Going coastal in Inishowen
Exploring the wilderness in the northernmost point of Ireland is exhilarating
Catherine Mack (third from left), on her Far and Wild kayaking adventure. Photograph: Harvey Futcher
Navigation skills required. Catherine Mack in Inishowen. Photograph: Harvey Futcher
The audience cheered at the end of Jimmy McLaughlin’s rendition of Dear Old Inishowen, not only because of his fine a cappella accomplishment but also because he was singing it in McGrory’s front bar in Culdaff, the heart of his dear old Inishowen (mcgrorys.ie). He was here because his family was the subject of an RTÉ series called Dúshlán 1881 – Living the Eviction, about famine evictions from the nearby village of Carrowmenagh, and they were having a screening in the hotel to celebrate. I was here to begin exploring the wilderness that remains all around this northernmost point of our island. And right now, in this cocoon of Culdaff, my cultural immersion was like an unexpected and delicious appetiser.
My ultimate aim for the weekend was to get to Inishtrahull, the northernmost island in our waters, just 10km off Inishowen’s Malin Head. I was to kayak to this deserted island with new adventure company Far and Wild (farandwild.co.uk), which is based in Derry. It explores Inishowen in the most eco-friendly ways possible: by paddling, hiking and, most exciting of all for this recent convert, coasteering.
Coasteering is a good, old-fashioned way of traversing a coastline: by clambering through sea arches, swimming across otherwise inaccessible inlets and jumping off rocks into the waves. “I’m sure my mother warned me not to go away for weekends with men like you,” I shouted down to Lawrence McBride, founder of Far and Wild. I was still warm and dry on my rocky perch and he had just jumped in, and was waiting patiently for me to follow suit – which I did, and loved every second of my boldness.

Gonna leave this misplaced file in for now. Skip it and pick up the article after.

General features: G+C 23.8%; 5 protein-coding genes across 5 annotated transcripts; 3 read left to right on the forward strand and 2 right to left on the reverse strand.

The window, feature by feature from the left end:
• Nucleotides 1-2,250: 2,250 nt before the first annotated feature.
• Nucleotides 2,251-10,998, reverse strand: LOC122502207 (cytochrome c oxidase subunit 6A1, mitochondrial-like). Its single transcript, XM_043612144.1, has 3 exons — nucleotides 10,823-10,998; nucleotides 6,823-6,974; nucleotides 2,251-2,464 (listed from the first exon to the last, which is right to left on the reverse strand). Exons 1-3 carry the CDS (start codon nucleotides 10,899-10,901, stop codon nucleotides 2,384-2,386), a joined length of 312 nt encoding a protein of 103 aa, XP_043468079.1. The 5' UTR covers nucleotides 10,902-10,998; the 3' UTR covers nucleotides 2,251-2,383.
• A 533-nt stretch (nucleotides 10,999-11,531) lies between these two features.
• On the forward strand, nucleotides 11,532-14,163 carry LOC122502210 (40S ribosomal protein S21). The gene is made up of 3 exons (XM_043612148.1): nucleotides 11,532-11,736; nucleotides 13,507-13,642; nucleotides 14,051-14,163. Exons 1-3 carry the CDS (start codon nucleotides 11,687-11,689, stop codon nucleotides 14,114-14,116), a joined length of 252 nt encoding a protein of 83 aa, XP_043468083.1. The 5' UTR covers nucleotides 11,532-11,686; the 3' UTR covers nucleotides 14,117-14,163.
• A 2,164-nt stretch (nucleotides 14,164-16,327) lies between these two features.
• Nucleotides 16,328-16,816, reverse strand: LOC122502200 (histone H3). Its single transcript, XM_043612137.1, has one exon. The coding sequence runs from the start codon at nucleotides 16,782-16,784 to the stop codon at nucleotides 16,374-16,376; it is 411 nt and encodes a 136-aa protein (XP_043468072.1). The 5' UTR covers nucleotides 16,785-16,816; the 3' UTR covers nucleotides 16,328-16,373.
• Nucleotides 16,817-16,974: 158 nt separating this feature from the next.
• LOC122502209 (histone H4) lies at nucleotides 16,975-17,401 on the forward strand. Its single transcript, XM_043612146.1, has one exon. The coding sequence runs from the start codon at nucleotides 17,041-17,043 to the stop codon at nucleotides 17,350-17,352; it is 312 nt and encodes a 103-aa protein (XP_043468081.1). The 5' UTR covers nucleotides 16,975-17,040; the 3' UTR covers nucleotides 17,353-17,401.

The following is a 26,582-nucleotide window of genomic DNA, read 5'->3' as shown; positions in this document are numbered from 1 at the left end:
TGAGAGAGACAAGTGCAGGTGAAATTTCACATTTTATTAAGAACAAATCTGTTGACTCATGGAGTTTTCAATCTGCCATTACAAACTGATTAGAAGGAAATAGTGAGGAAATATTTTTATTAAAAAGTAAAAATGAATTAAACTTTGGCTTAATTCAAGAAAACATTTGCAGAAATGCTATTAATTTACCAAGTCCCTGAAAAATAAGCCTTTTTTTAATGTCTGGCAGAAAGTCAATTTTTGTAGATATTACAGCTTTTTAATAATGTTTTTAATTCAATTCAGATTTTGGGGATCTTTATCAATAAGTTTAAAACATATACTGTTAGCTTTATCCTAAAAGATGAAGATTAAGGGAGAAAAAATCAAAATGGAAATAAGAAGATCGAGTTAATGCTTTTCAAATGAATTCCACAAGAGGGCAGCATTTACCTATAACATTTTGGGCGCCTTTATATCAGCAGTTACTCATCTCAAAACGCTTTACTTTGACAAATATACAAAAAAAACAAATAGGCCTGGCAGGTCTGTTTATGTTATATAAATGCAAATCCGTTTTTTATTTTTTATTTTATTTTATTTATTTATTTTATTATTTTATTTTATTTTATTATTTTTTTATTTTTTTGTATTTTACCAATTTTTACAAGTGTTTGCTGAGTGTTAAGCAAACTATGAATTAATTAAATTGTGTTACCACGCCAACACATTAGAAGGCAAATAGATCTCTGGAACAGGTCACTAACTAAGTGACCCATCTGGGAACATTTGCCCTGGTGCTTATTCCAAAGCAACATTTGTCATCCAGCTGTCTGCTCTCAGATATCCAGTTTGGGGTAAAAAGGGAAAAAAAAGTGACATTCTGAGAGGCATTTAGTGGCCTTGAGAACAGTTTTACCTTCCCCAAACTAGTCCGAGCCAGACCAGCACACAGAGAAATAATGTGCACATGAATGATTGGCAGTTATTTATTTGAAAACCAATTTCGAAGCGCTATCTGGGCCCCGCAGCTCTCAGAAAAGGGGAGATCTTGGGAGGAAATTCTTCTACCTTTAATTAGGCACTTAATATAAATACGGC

The weather was also bold that weekend, however, and after several checks with the coastguards, the Far and Wild team of expert guides decided we wouldn’t be able to get to Inishtrahull. They might jump off rocks and kayak into the waves but they aren’t stupid. From beginning to end, I felt secure in their knowledge and expertise. “Because the conditions are extreme and unpredictable up here, our itineraries are never fixed in stone,” said McBride.
I loved this organic interaction with nature and, in particular, that they include wild camping as part of their break. You never know in advance where you might end up sleeping at night but, if our chosen bay at White Strand was anything to go by, these guys don’t settle for any old patch. There was soft and sheltered grass to pitch on, a stony beach to create a camp kitchen and no one around for miles. Let’s not forget the stunning views across Trawbreaga Bay, the Isle of Doagh peninsula with Fanad Head glistening beyond that and Mount Errigal towering above west Donegal in the distance.